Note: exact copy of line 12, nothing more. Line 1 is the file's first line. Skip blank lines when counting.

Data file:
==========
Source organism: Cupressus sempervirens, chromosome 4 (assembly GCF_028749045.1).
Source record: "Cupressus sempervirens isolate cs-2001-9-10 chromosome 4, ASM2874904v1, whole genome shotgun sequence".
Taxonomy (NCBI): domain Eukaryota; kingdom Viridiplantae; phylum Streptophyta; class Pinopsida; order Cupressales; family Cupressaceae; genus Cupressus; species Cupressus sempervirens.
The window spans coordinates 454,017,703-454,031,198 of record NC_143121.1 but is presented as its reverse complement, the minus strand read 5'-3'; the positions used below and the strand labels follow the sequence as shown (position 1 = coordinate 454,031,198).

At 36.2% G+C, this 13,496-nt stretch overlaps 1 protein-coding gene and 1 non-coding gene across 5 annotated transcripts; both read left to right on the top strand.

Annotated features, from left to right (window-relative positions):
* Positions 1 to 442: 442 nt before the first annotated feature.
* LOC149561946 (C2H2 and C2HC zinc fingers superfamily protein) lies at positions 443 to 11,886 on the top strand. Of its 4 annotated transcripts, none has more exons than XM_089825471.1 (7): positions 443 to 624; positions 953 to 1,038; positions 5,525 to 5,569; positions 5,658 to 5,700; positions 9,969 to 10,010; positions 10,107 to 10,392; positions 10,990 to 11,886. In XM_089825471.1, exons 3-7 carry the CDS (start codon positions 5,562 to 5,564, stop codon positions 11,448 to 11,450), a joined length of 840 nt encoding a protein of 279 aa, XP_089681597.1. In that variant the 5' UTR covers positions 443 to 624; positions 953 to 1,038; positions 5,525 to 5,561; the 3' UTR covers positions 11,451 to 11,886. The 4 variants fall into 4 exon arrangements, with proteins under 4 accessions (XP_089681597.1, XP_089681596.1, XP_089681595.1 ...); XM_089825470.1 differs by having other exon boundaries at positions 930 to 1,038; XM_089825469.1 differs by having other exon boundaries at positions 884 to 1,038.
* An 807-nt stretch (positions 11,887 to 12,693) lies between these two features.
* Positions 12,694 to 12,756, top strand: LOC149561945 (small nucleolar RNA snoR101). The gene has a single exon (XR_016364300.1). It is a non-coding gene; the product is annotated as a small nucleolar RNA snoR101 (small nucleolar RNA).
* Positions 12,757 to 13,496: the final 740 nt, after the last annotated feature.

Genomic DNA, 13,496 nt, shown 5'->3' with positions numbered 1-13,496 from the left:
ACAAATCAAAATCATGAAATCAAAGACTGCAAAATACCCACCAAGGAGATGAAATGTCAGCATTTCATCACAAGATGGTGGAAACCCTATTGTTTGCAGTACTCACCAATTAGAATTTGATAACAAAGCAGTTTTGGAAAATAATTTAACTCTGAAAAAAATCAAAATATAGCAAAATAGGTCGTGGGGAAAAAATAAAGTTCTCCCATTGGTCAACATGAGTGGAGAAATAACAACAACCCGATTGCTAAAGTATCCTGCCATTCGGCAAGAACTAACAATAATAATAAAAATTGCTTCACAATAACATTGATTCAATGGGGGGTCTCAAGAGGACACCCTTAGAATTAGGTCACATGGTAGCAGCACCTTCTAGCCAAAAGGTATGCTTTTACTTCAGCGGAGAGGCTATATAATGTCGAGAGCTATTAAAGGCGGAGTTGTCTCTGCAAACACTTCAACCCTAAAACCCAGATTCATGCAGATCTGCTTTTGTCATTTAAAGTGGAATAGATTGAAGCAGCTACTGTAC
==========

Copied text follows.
Genomic DNA, 13,496 nt, shown 5'->3' with positions numbered 1-13,496 from the left: